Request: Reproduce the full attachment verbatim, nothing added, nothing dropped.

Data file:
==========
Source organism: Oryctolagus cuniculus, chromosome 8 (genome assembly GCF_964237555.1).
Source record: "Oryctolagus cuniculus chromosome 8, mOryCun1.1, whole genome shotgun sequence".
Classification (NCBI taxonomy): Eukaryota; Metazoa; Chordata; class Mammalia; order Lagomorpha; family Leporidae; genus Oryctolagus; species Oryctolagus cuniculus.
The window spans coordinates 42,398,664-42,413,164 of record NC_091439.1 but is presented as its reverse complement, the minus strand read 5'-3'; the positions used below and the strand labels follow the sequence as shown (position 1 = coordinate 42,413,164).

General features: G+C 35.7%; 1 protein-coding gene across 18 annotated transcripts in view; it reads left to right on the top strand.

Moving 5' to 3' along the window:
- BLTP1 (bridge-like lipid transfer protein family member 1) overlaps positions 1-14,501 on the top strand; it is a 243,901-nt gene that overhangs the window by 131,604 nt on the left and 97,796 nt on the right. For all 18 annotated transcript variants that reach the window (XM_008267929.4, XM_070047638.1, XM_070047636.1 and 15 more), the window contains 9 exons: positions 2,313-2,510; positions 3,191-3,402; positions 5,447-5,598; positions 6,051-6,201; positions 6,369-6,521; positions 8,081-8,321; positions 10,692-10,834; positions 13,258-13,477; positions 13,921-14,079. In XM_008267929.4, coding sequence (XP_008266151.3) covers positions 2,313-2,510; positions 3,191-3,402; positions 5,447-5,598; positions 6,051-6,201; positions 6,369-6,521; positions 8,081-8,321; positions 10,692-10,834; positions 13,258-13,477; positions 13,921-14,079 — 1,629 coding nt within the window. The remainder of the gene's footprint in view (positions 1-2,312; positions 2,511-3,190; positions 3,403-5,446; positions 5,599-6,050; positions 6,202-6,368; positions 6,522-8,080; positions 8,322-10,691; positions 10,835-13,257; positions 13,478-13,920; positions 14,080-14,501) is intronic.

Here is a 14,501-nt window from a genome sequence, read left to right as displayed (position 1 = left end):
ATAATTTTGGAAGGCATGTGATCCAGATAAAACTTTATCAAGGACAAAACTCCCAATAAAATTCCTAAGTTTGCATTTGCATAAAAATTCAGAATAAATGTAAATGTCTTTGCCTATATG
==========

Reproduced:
Source organism: Oryctolagus cuniculus, chromosome 8 (genome assembly GCF_964237555.1).
Source record: "Oryctolagus cuniculus chromosome 8, mOryCun1.1, whole genome shotgun sequence".
Classification (NCBI taxonomy): Eukaryota; Metazoa; Chordata; class Mammalia; order Lagomorpha; family Leporidae; genus Oryctolagus; species Oryctolagus cuniculus.
The window spans coordinates 42,398,664-42,413,164 of record NC_091439.1 but is presented as its reverse complement, the minus strand read 5'-3'; the positions used below and the strand labels follow the sequence as shown (position 1 = coordinate 42,413,164).

General features: G+C 35.7%; 1 protein-coding gene across 18 annotated transcripts in view; it reads left to right on the top strand.

Moving 5' to 3' along the window:
- BLTP1 (bridge-like lipid transfer protein family member 1) overlaps positions 1-14,501 on the top strand; it is a 243,901-nt gene that overhangs the window by 131,604 nt on the left and 97,796 nt on the right. For all 18 annotated transcript variants that reach the window (XM_008267929.4, XM_070047638.1, XM_070047636.1 and 15 more), the window contains 9 exons: positions 2,313-2,510; positions 3,191-3,402; positions 5,447-5,598; positions 6,051-6,201; positions 6,369-6,521; positions 8,081-8,321; positions 10,692-10,834; positions 13,258-13,477; positions 13,921-14,079. In XM_008267929.4, coding sequence (XP_008266151.3) covers positions 2,313-2,510; positions 3,191-3,402; positions 5,447-5,598; positions 6,051-6,201; positions 6,369-6,521; positions 8,081-8,321; positions 10,692-10,834; positions 13,258-13,477; positions 13,921-14,079 — 1,629 coding nt within the window. The remainder of the gene's footprint in view (positions 1-2,312; positions 2,511-3,190; positions 3,403-5,446; positions 5,599-6,050; positions 6,202-6,368; positions 6,522-8,080; positions 8,322-10,691; positions 10,835-13,257; positions 13,478-13,920; positions 14,080-14,501) is intronic.

Here is a 14,501-nt window from a genome sequence, read left to right as displayed (position 1 = left end):
ATAATTTTGGAAGGCATGTGATCCAGATAAAACTTTATCAAGGACAAAACTCCCAATAAAATTCCTAAGTTTGCATTTGCATAAAAATTCAGAATAAATGTAAATGTCTTTGCCTATATG